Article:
In the olden days before the Google, most people would balance their checkbook on a monthly basis.  The process was simple, write a check, enter the transaction in their check register that the bank had graciously provided with their blank check order and finally balance that check register with the paper statement that the bank sent out each month. This changed slightly with the advent of the ATM and the debit card, but the principle was the same.  The person would enter the ATM and debit card transactions in their check register and balance these transactions with the paper statements sent by the bank each month.


Today, everything is electronic.  People hardly write checks anymore and cash is no longer king.  Multiple electronic transactions are being made from people’s bank accounts every day, including debit card, bill pay and auto-payments to name just a few.  With all of this activity happening to people’s bank accounts you would think that now more than ever it would be important to monitor one’s bank account and more importantly make sure the bank account balances.  Unfortunately, this is not the case.  For some strange reason people have stopped “balancing their checkbook” because it is all “electronic” now.


10% of the accounts that are sent to us for collections are sent to us because an electronic transaction did not go through as intended and the homeowner never noticed or cared to even look at their bank account.  They were quite comfortable giving a stranger access to their bank account and assume that it was going to be just fine.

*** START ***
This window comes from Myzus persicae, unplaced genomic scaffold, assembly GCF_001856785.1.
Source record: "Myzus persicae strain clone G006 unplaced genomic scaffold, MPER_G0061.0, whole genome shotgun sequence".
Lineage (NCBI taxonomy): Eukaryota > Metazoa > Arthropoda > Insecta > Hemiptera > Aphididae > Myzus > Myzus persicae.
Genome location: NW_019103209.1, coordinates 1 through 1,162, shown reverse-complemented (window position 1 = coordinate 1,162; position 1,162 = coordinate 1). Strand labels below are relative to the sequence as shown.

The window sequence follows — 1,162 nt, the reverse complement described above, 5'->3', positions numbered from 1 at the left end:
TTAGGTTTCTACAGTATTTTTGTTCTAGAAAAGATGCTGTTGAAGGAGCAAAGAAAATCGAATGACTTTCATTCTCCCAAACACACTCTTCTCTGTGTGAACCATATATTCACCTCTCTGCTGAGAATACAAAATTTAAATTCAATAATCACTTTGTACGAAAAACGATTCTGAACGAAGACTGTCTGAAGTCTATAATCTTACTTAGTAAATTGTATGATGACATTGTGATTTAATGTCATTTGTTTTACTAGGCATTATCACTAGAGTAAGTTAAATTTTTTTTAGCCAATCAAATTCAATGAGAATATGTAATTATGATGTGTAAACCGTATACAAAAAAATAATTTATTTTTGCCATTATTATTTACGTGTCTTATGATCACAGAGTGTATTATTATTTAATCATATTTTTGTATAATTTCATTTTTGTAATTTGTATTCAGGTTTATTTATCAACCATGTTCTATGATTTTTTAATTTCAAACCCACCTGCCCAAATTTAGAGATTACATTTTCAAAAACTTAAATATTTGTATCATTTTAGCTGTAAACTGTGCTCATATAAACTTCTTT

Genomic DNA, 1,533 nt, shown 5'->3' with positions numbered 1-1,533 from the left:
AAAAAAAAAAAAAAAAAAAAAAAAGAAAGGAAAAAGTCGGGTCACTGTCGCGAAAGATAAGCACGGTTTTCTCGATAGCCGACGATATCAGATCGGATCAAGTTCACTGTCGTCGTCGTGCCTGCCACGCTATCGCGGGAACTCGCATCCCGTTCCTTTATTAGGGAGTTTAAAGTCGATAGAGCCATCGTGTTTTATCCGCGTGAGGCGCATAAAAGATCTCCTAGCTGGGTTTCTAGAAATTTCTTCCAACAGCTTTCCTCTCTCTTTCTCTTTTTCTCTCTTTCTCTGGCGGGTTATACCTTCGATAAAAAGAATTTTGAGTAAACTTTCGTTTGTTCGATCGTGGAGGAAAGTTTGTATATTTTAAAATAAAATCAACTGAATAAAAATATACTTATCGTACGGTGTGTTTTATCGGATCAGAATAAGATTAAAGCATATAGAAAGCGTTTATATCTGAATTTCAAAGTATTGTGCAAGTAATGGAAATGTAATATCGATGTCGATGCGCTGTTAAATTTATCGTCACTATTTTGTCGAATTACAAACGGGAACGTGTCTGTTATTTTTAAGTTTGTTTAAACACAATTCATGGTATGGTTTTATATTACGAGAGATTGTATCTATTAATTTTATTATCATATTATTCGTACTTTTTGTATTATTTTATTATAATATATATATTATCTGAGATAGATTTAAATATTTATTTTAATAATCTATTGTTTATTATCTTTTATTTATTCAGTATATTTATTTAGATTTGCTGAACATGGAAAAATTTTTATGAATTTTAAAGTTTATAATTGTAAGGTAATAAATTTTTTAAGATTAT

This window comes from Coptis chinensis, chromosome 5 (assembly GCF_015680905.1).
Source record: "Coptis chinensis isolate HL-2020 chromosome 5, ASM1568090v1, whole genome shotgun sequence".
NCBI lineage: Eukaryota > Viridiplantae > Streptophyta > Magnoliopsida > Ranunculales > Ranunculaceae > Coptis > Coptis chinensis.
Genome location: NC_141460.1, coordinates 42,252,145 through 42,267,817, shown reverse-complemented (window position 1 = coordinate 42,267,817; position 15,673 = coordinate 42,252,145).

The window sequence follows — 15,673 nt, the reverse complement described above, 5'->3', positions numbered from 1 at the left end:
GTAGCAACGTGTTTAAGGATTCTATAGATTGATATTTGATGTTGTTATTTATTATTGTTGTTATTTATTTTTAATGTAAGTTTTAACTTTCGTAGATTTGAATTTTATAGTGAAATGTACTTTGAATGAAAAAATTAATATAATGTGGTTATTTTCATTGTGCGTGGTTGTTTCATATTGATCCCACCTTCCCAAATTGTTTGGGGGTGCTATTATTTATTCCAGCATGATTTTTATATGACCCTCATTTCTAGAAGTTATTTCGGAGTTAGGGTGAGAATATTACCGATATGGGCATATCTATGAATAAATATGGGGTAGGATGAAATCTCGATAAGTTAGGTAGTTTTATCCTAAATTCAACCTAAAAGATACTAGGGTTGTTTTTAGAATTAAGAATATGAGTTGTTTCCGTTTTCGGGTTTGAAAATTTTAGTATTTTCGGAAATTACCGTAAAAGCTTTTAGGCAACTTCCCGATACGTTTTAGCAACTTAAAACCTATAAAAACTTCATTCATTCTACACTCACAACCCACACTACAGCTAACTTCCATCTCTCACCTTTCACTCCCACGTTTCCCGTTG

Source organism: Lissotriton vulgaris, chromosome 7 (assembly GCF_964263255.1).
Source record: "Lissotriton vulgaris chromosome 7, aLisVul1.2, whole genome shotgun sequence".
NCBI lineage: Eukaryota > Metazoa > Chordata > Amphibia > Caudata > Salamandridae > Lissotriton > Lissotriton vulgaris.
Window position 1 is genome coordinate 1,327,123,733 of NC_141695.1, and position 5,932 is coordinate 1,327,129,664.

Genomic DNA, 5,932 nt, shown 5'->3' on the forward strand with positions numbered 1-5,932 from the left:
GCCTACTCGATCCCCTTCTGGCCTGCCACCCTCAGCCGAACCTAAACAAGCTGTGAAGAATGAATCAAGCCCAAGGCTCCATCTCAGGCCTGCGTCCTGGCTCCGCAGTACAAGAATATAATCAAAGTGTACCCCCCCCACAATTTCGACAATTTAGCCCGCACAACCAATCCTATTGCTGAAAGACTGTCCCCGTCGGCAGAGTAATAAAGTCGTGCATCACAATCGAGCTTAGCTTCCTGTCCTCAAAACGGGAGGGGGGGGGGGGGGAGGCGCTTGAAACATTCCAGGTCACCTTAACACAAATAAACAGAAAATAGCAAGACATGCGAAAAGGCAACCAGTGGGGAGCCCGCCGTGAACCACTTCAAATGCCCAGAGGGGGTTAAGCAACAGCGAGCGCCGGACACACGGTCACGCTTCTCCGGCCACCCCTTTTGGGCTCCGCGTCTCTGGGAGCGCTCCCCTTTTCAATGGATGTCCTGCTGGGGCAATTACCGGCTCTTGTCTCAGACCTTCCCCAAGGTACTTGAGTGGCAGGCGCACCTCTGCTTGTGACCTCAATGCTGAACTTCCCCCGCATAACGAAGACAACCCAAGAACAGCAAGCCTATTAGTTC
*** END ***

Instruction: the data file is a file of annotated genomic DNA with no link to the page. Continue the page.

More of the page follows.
These homeowners have no business being in collections.  Collections is for two kinds of people, those that cannot afford to pay or refuse to pay.  It is sad that people end up in collections because of an electronic transaction gone awry.  Even sadder that they are now faced with late fees and collection costs.


I know collection agencies don’t think it is so sad.  After all, these types of collections are a cash cow.  Debtors that have the money to pay and aren’t refusing to pay?  Beautiful!  RRFS is not like that.  We genuinely want to help homeowners get out of collections.  Moreover, once they are out of collections, we don’t want them to come back.  We take the time to educate them and remind them that now more than ever they need to balance their checkbook.  They need to check their bank account each month to make sure their electronic transactions came out of their account and for the correct amount.


It would be my hope that y’all could remind your homeowners in your newsletters or other communications the importance of monitoring their bank account and balancing their checkbook to avoid the unpleasantness and added expense of being in collections.